As we approach Halloween, I wanted to share a little something I discovered based on a post I read on fellow blogger David Haden’s site, Tentaclii. I’m a fan of the works of H. P. Lovecraft, as readers of the Junkyard must know by now. David provides metric tons of data on Lovecraft and that means sometimes I find an announcement that really jumps out at me. A graphic novel here, a mix a bit of video games there and I’m a happy chappie. Sadly, if I’m honest, those Lovecraftian video games seldom live up to expectation, with rare exception. But this time, Steam had a freebie called Dagon and I’ll be honest: a freebie gets a lot more leeway than a game that I have to pay for. I can be more forgiving if things don’t meet my expectations.
Dagon, considering what it is, is a game I probably would not have spent the money on it. However, having played it, I think the developer was clever in his strategy. The main game is indeed free, but there are DLCs that cost money should you be interested. A very nominal fee, at that. And I have to say, I am intrigued because after playing Dagon, I know what to expect and I was left wanting more. And it’s all in the way the developer gamifies the story that has me already thinking of replaying it, just a few days since completing it the first time ’round.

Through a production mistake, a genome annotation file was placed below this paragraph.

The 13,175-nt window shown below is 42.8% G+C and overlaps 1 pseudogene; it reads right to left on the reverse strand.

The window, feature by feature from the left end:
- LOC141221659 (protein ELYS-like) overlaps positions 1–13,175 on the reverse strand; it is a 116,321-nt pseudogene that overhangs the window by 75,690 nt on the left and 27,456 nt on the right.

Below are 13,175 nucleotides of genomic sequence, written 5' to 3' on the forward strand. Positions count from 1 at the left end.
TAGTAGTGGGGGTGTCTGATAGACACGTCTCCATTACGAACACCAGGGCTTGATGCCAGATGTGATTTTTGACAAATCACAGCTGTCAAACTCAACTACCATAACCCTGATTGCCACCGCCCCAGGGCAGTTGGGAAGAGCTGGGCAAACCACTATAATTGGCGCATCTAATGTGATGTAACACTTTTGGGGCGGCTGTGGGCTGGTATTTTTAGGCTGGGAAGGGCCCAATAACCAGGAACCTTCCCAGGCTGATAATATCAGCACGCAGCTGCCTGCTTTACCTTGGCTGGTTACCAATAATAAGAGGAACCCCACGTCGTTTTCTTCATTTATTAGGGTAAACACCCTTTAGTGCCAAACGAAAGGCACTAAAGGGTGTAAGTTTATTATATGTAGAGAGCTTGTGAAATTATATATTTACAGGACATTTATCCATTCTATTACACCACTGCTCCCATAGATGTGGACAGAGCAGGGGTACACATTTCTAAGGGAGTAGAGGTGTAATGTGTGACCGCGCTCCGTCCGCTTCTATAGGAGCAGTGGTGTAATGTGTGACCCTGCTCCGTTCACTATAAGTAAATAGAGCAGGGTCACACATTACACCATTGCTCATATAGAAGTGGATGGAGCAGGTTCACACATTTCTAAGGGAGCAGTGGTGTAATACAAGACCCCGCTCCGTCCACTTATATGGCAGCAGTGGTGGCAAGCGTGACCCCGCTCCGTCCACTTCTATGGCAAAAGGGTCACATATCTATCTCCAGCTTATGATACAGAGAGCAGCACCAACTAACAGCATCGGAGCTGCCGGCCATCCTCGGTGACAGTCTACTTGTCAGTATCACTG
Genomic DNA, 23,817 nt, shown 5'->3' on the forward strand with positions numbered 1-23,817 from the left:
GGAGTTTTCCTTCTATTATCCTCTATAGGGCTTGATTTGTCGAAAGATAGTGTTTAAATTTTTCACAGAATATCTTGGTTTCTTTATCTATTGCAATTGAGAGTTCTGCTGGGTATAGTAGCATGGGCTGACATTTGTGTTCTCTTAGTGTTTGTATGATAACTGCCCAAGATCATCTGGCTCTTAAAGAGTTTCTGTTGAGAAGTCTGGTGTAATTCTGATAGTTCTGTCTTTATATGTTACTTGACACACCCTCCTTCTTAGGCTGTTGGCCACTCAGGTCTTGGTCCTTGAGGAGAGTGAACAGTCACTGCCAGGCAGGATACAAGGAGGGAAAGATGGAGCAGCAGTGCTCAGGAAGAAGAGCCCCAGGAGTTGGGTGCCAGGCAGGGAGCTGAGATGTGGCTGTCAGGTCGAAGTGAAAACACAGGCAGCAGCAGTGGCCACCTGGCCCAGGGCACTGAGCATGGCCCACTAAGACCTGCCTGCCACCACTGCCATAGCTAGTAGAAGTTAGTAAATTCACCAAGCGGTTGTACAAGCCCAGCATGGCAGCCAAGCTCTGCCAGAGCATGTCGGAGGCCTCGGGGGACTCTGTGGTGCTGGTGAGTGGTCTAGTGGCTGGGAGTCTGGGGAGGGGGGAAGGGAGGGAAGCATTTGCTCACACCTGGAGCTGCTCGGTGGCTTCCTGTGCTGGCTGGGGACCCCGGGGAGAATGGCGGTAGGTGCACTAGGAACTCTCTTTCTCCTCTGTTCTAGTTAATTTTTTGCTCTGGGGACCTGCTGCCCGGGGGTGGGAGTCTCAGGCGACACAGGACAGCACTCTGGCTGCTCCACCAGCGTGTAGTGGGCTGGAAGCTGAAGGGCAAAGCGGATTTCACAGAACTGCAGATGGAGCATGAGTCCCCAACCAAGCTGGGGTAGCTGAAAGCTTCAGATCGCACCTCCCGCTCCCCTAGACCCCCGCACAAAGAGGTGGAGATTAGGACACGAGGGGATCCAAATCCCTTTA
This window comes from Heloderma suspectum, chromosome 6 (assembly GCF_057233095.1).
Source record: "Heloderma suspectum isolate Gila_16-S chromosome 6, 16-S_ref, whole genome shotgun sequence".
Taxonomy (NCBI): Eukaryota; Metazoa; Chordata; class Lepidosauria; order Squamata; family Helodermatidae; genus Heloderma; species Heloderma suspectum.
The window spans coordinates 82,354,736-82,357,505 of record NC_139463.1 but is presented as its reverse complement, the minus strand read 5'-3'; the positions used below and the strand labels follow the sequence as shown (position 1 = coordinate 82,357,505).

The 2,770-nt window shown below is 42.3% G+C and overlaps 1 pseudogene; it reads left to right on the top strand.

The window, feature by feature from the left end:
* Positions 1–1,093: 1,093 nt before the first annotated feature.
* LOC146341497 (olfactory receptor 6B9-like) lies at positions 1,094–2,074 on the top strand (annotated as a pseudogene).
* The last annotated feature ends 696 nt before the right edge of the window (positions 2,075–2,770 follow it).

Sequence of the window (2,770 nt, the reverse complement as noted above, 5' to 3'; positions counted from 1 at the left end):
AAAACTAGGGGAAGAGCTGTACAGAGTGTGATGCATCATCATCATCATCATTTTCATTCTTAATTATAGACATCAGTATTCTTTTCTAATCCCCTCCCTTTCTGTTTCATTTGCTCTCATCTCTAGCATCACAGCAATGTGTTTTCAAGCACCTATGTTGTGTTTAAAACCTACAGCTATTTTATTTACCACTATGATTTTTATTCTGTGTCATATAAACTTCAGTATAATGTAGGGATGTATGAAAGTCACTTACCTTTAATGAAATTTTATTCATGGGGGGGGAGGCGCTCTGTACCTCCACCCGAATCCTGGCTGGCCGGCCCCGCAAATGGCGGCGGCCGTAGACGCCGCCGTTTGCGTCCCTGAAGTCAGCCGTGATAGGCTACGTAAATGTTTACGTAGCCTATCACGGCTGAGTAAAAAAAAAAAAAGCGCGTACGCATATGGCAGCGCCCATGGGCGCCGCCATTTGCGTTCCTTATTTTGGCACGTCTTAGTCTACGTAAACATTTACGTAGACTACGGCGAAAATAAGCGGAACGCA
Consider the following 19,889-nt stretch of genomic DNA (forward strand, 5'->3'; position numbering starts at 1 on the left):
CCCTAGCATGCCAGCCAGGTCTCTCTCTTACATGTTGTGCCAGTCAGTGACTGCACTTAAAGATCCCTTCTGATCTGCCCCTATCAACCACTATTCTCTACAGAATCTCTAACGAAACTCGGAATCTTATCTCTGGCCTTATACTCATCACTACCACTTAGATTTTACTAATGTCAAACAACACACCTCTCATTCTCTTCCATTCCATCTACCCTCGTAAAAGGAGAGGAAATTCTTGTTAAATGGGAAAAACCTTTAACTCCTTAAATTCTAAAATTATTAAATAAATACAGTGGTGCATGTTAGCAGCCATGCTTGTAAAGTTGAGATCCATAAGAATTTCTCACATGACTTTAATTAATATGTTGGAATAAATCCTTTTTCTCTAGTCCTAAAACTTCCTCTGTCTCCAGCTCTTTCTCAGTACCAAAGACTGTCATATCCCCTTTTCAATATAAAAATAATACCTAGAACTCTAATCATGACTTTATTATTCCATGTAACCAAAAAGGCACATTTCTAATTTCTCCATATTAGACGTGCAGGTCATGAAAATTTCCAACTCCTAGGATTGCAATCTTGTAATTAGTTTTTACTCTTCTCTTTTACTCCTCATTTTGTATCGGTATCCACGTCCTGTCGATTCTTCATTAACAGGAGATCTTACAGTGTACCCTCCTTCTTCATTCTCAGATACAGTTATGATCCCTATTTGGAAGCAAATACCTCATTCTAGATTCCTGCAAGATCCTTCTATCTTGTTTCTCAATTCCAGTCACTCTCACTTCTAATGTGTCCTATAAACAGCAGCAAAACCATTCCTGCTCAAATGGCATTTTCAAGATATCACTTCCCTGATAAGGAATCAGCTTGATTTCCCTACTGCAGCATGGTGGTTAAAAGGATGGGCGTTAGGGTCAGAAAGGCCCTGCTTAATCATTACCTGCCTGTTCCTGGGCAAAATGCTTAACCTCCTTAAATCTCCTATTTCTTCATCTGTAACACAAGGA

Here are the facts: it’s the story Dagon, in its entirety, read out. Lovecraft often wrote in the first person, so the game plays with the narrator telling the story of what he went through as we see the events unfold. As any reader of Lovecraft knows, his writing was often heavy on exposition. Don’t misunderstand me, it was good and I still enjoy many of those tales, but they are description-heavy. Now we all know the mind’s eye works to piece it together, but it sure is nice being able to see a visual representation of these events. The problem is that it rarely comes off the way we expect in movies and TV, but games have an advantage of being more immersive; you get to control the character and see through his eyes. Interestingly, the moment it really worked best for me was the final line of the story, which always left me a bit confused never actually dawning on me that the guy was planning to dash himself through the window to his death. Call me dim, I’ll own it with this one. I never could picture what was going on, so seeing it at the end of this tale made sudden, inescapable sense that has me completely grateful for the adventure.
The graphics are excellent. You don’t get to move as much as I’d have liked in some scenes, but you always have a degree of mobility. The whole experience lasts around 30 minutes, but the main reason I want to have another go at it is because the developer, as I mentioned above, gamifies the story. There are hidden Elder Signs throughout the game that you can click on to reveal added information about the life and works of good old H. P. You get awards for finding them all, so it’s a combination of good story with great visuals and a bit of a game to learn more about the man and his tales.
It’s not going to win game of the year, but it will win me at least an additional play-through and possibly a few expansions. Dive in… the water is deep, the moon is gibbous and the fear is, as always, eldritch. Happy Halloween from the gamers corner of the Junkyard! ML